5. ImmigrationLawBlogs's Avatar
    You're right M.J. I may be getting old, and I should have included the word "bigots" in my comment above. Thank you for reminding me.

    If there is any other word that better describes Trump's proposal to ban all Muslims from the United States, I would like to hear it. Certainly, "rational" would not be among them.

    Even Israeli Prime Minister Benjamin Netanyahu has criticized Trump's proposal, saying that Israel respects all religions. In view of the fact that Trump is due to visit Israel and speak before the Knesset, a good way for Netanyahu to drive home his point would be to ban Trump from visiting Israel.

    Roger Algase
    Attorney at Law

  6. Nolan Rappaport's Avatar
    Visa Waiver Program Improvement Act of 2015
    Summary: H.R.158 ? 114th Congress (2015-2016)All Bill Information (Except Text)
    For the entire bill, see Passed House amended (12/08/2015)

    (Sec. 2) This bill amends the Immigration and Nationality Act to include terrorism risk as a factor the Department of Homeland Security (DHS) shall consider under the electronic system for travel authorization (ESTA) in determining an alien's eligibility to travel to the United States.

    DHS shall report to Congress:

    annually regarding the number of individuals, identified by their countries of citizenship or nationality, who were denied eligibility to travel or whose eligibility was revoked under ESTA, and the number of such individuals determined to be a U.S. security threat;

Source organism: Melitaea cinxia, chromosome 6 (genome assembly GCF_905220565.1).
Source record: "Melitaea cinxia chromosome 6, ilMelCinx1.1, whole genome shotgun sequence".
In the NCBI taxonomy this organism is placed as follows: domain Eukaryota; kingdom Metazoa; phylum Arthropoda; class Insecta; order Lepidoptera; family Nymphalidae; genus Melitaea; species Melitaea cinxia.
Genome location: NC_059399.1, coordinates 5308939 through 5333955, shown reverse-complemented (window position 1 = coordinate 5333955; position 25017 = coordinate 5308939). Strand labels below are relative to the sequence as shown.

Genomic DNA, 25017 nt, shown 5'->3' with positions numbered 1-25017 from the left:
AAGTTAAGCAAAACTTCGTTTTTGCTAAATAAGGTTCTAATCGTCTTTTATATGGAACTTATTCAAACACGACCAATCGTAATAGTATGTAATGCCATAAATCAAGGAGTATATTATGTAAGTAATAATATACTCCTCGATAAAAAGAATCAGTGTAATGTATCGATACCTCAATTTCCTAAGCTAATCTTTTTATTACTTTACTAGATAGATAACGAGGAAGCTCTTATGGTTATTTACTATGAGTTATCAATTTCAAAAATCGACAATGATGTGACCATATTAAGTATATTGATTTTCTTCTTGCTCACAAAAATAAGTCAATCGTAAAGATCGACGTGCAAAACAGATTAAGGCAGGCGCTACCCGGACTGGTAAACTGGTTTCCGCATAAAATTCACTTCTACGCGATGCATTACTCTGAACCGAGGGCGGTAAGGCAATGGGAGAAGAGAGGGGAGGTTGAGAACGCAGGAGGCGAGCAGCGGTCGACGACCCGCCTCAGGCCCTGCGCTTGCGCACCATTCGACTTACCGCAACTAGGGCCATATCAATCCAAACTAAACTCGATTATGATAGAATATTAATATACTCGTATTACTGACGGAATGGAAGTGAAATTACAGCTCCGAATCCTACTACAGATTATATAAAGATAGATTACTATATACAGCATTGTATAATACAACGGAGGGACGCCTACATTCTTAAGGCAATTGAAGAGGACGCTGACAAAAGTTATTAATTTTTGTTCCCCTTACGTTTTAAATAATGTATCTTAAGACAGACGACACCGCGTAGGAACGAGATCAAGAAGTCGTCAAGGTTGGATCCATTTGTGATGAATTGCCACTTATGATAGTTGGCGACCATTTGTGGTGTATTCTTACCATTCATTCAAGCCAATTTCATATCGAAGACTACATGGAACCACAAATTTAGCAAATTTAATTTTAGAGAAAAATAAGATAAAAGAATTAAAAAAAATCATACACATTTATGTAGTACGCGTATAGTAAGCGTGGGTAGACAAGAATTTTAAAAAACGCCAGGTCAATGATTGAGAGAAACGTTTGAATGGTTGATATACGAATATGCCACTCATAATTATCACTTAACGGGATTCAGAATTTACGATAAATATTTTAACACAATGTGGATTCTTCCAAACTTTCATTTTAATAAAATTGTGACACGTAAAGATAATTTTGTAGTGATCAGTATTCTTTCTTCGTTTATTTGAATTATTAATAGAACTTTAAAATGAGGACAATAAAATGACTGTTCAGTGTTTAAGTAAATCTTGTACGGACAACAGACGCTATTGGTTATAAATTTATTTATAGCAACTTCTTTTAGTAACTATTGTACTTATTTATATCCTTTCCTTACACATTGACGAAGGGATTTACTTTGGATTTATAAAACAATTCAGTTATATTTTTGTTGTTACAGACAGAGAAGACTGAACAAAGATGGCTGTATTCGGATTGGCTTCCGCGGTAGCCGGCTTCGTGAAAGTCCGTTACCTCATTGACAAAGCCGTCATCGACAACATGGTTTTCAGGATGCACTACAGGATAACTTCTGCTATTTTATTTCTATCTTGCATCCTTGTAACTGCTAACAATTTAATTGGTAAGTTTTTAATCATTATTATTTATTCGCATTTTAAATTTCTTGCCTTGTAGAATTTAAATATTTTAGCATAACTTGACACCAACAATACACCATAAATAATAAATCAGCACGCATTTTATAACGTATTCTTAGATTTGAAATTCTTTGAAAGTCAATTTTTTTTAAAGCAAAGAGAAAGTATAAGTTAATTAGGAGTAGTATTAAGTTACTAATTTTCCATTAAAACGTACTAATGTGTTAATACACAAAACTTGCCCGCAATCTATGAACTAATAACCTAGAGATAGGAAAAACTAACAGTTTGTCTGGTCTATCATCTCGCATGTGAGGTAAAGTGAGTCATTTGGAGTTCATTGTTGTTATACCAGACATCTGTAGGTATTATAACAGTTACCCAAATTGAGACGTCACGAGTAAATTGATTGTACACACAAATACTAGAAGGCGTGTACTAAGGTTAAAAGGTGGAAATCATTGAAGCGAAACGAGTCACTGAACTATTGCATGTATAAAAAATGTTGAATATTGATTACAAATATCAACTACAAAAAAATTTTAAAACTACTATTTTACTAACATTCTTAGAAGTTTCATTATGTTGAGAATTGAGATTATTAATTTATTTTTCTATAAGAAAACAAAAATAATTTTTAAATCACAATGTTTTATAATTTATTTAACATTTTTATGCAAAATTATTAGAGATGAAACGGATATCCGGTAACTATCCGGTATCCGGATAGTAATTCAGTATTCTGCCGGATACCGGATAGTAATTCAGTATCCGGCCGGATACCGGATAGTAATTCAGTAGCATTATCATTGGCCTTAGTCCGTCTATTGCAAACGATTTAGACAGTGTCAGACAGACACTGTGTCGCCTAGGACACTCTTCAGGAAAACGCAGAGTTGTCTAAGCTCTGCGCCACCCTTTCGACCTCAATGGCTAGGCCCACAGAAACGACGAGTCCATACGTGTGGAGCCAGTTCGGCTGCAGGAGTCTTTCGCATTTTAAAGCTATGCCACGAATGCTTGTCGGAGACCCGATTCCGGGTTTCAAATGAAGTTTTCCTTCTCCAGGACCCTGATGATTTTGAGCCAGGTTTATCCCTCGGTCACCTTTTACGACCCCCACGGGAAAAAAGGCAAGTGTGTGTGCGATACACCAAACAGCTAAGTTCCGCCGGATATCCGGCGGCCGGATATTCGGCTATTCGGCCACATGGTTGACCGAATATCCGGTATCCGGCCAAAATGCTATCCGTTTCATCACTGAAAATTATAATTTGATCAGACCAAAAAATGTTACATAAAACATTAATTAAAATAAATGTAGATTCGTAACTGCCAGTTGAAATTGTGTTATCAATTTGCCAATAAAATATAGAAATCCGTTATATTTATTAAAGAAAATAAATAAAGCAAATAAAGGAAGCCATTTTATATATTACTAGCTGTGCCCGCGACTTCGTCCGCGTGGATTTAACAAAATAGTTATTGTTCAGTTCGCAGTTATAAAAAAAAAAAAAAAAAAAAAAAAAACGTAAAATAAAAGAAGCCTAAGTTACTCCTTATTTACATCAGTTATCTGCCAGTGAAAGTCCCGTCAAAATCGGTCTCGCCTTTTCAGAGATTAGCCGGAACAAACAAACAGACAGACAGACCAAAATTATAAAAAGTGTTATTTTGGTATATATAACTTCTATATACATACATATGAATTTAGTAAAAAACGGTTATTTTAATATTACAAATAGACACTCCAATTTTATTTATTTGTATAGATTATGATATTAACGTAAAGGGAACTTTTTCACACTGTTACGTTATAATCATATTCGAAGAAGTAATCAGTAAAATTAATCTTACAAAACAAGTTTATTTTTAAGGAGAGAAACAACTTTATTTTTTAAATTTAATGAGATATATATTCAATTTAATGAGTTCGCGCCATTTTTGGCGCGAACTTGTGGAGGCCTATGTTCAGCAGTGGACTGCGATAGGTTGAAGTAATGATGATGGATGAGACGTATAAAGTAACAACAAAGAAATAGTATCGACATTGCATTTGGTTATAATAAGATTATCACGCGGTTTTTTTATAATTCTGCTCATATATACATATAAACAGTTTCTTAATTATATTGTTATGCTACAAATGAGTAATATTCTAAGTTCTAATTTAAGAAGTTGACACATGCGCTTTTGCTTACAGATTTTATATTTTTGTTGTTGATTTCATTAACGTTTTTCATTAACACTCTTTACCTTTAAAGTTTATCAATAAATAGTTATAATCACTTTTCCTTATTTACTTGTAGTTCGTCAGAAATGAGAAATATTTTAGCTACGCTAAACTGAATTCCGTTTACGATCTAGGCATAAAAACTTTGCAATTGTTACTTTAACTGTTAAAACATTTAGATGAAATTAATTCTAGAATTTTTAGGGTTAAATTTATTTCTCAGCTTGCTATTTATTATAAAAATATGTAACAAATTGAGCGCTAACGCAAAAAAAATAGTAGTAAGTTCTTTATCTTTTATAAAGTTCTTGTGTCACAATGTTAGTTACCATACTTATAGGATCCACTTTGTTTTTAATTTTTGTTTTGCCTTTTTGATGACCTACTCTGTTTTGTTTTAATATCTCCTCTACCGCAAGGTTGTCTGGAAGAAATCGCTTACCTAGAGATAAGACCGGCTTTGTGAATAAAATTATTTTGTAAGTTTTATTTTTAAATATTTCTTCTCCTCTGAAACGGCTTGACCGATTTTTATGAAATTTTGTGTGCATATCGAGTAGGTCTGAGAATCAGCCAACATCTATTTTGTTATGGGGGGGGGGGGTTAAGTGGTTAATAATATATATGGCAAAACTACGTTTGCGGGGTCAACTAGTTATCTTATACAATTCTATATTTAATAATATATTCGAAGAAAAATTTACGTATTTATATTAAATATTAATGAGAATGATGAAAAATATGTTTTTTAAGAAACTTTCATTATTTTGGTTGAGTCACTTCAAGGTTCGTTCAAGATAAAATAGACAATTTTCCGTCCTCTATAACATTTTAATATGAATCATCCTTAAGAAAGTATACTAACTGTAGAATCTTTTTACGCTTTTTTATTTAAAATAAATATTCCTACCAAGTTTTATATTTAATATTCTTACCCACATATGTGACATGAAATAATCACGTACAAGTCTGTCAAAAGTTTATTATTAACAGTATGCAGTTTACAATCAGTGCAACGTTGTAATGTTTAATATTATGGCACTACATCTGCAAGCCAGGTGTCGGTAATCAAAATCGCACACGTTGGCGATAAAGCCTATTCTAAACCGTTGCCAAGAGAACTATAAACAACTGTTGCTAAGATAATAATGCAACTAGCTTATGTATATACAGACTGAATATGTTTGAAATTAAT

periodically regarding foreign government compliance with information sharing agreements concerning passenger identity, passport theft or loss, whether a country's citizens or nationals travel patterns may pose a concern to U.S. security, and governmental capacity to collect such information; and
    on strengthening ESTA.
    The electronic travel authorization system is renamed the electronic system for travel authorization.

    DHS may suspend a country from the visa waiver program without prior notice if the country fails to comply with an agreement to share information regarding whether its citizens and nationals traveling to the United States pose a U.S. security threat. DHS must notify an affected country and Congress of any suspension.

    Also, see the article I wrote last year on the safety of the Visa Waiver Program, Is the Visa Waiver Programas secure as it is supposed to be? (Sep. 10, 2014),